Despite rising consumer confidence, many traditional bricks-and-mortar retailers have suffered in recent months from the aforementioned lousy holiday season and cold weather. Even the stock prices of online retailers have struggled. Amazon shares have been pressured after the company missed earnings by a meaningful amount in early 2014, some investors became anxious over the expected (and recently announced) price increase for Amazon Prime, and some investors had what we consider to be overblown concerns about potential competition with Alibaba. There also was some general profit taking and rotation out of the name by momentum investors. And some media companies have struggled of late amid technological and product changes ahead, including Comcast's bid for Time Warner Cable , rumors of Apple (AAPL) and Comcast joining forces to create a possible joint video-streaming service, and higher costs.
Because of these recent headwinds, the consumer discretionary sector is relatively undervalued right now, according to Morningstar's equity analysts. It strikes us that some fairly short-term dynamics are pressuring a good number of consumer discretionary names, and we could see a number of those reversing (or at least ceasing to be drags) as 2014 progresses. For the sector to outperform in the medium term, we would expect to see further gains in the housing and job markets, with real wage growth. In addition, the global stage would need to take part as well, with rebounding strength in Europe and, in particular, emerging markets. (We like the idea of a growing base of middle-class consumers in emerging markets helping to offset broader economic concerns over the long run.) With those factors in place, we could see the consumer discretionary sector resuming its rally.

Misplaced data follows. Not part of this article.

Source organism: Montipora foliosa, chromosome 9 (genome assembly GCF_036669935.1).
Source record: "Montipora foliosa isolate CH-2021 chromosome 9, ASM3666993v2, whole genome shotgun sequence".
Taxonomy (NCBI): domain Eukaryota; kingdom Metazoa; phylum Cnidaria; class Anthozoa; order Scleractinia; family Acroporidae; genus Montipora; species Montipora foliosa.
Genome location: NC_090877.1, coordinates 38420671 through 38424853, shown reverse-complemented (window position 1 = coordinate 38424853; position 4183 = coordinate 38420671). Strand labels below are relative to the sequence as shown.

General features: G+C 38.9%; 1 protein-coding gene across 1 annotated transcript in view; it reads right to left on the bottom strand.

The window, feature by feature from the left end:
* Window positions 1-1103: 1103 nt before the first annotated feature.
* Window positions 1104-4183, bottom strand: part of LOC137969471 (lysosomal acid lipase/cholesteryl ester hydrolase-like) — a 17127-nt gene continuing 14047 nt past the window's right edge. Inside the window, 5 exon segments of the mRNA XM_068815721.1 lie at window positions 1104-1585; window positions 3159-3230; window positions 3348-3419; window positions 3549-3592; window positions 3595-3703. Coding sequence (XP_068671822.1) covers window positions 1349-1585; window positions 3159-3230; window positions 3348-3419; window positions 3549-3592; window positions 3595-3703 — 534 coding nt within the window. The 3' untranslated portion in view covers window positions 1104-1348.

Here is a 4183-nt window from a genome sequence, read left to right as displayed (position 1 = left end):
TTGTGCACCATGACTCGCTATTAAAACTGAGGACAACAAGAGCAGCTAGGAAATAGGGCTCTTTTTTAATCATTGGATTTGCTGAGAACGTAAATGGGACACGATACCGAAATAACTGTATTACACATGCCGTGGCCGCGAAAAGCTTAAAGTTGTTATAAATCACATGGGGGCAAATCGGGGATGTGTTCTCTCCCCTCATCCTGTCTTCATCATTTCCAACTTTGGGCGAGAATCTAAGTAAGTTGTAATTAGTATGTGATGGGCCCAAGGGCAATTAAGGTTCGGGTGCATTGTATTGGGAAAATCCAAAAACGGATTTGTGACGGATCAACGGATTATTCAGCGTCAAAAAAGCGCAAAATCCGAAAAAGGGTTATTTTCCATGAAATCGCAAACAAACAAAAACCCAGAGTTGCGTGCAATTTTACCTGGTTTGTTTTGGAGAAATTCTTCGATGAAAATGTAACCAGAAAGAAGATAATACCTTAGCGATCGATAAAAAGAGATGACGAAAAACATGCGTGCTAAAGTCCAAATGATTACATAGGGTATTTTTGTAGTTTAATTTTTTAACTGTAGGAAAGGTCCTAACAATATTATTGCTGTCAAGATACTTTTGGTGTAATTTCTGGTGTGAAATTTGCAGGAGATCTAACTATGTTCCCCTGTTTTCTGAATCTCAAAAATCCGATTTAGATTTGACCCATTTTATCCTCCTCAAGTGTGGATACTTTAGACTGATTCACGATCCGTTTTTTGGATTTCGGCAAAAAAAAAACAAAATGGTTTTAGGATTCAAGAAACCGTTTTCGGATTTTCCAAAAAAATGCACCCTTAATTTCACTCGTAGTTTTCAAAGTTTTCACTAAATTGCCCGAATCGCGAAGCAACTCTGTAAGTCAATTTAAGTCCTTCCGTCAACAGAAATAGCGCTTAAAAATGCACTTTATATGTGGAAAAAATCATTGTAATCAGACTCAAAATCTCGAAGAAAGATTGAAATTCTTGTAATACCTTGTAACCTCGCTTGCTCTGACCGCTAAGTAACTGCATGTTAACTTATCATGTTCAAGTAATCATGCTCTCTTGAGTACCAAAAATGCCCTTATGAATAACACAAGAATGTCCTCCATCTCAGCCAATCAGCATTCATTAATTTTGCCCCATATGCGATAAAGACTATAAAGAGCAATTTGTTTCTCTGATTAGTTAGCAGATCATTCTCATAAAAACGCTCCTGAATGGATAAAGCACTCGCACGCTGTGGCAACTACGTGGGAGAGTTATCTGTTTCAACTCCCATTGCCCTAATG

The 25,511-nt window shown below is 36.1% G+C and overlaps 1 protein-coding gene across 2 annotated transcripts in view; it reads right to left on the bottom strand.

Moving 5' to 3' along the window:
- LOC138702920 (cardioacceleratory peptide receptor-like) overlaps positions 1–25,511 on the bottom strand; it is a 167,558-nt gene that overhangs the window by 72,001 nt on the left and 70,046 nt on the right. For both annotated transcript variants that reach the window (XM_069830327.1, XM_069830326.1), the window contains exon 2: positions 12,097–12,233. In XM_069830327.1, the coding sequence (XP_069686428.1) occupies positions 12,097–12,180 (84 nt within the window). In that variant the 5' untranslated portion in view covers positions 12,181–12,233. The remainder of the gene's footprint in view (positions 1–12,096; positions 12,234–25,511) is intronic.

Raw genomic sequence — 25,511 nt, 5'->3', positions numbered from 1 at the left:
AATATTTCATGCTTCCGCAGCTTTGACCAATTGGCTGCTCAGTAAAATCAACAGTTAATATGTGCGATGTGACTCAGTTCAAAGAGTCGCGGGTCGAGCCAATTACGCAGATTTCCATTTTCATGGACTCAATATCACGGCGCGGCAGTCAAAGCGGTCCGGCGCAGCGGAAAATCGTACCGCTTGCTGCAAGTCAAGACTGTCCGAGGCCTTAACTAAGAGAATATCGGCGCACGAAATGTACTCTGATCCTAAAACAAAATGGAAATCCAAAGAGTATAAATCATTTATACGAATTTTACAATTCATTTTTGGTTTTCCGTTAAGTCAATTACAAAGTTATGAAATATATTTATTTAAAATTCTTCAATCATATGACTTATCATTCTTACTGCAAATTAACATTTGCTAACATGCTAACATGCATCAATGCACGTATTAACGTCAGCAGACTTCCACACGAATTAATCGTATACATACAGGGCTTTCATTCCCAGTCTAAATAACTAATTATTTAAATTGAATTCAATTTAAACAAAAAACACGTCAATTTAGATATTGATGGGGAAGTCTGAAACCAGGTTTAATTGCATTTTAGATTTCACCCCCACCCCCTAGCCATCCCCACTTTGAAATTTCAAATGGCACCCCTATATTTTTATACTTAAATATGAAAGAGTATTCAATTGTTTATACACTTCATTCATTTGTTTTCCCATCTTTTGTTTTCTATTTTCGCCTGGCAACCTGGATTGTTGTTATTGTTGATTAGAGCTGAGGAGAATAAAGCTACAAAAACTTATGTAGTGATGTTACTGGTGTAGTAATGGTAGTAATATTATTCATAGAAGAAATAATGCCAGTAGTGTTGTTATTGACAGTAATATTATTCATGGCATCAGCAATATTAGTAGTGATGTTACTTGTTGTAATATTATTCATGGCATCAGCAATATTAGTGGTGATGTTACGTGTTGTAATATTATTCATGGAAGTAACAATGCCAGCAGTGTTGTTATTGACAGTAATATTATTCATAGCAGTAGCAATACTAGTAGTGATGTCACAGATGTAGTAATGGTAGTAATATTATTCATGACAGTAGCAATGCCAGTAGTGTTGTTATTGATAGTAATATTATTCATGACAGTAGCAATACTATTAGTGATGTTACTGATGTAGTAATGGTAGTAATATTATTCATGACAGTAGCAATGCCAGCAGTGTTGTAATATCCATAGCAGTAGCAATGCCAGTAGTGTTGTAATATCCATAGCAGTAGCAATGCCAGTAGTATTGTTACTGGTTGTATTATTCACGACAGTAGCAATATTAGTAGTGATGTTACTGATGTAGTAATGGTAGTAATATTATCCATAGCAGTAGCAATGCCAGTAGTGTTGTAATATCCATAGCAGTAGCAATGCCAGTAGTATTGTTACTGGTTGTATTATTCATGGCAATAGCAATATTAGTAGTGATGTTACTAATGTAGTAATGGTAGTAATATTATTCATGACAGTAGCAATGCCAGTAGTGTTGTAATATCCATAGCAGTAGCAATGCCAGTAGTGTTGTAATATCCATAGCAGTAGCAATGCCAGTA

ETFs Devoted to the Consumer Discretionary Industry
There are two large ETFs focused on the U.S. consumer discretionary industry. Vanguard Consumer Discretionary ETF (VCR) charges a very low 0.14% expense ratio. VCR, which tracks a market-cap-weighted index, holds 374 companies and devotes about one third of its assets to retail, with another 27% invested in media and entertainment companies. The fund historically has been more volatile than the broader market, with an 18.5% volatility of return during the past five years compared with 14.3% for the S&P 500 Index. Another large consumer discretionary ETF, which is even larger and more liquid than VCR, is Consumer Discretionary Select Sector SPDR (XLY). It costs 0.16%. Also market-cap-weighted, XLY holds a much more concentrated portfolio of just 84 companies and has relatively similar subsector weightings as VCR. XLY has displayed slightly less volatility than VCR during the past five years, posting a 17.7% volatility of return.
A global consumer discretionary ETF option is iShares Global Consumer Discretionary ETF (RXI), which charges 0.48%. However, investors should note that with RXI, they are essentially getting overweight exposure to the automotive industry, given that RXI's top-10 holdings include Toyota (TM), Ford (F), Daimler, and Honda (HMC). And auto manufacturers, auto retailers, and auto components together make up more than twice the position that they comprise in VCR and XLY.
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Robert Goldsborough does not own (actual or beneficial) shares in any of the securities mentioned above. Find out about Morningstar’s editorial policies.